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Let's say a recent math PhD in his early 30s realizes he's unlikely to land another postdoc after his current one ends, and he decides he really liked being a grad student and he really doesn't want to grow up and get a real job. He also really likes theoretical computer science and computational number theory. Do you think computer science PhD programs would be weirded out by the fact that he already has a PhD, or would it be an asset, or neither?

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    Related: Is doing two PhDs a good path? – Mad Jack Dec 31 '17 at 16:54
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    Your chances to get into another phd program are smaller than epsilon. – Roland Dec 31 '17 at 17:01
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    If said hypothetical math PhD put themselves forward as a candidate for the reasons stipulated above: really liking being a grad student, really liking theoretical computer science, and having limited capacity to make use of a PhD in mathematics, I would have lots of concerns about their viability as a master's candidate. – Glen Pierce Dec 31 '17 at 18:35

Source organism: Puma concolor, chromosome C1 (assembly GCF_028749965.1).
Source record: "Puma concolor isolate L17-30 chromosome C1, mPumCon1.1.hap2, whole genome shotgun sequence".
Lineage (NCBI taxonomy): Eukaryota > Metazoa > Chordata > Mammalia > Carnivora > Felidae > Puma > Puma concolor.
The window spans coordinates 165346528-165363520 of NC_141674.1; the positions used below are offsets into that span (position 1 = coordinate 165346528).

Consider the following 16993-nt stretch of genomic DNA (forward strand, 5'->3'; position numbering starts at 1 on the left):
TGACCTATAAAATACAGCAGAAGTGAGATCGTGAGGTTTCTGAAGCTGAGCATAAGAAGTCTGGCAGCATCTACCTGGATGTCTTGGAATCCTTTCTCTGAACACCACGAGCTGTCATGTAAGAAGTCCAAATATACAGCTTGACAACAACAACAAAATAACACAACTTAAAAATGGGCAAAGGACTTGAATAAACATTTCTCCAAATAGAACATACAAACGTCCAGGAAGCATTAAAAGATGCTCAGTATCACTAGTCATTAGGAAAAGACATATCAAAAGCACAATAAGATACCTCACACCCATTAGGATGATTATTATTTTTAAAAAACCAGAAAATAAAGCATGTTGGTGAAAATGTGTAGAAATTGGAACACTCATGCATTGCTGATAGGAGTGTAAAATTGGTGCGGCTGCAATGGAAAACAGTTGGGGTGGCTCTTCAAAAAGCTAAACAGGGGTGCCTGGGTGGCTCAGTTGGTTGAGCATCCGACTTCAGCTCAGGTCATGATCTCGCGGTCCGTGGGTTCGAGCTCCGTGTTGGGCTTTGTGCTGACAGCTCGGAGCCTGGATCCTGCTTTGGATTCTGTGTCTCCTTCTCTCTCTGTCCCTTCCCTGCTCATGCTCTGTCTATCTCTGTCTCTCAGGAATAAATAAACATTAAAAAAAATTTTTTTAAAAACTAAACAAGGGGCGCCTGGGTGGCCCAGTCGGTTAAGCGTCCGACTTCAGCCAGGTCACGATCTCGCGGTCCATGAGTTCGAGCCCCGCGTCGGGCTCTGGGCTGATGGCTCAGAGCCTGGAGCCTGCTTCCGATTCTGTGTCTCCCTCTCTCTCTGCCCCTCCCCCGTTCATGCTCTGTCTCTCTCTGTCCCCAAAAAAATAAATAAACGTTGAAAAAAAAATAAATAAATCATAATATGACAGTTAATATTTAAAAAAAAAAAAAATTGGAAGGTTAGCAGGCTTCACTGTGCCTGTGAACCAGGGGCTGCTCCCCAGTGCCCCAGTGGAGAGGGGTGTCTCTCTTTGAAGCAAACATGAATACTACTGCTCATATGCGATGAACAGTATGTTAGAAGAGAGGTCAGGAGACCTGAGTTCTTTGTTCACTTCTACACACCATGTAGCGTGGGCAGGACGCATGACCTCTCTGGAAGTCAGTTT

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    See also academia.stackexchange.com/questions/1836/… and other questions tagged second-degree. Keep in mind that a lot of institutions will, as a matter of policy, refuse to admit anyone as a PhD student who already has a PhD in the same or similar field (math and computer science are almost surely "similar" for this purpose). That may give you some indication. – Nate Eldredge Dec 31 '17 at 23:05

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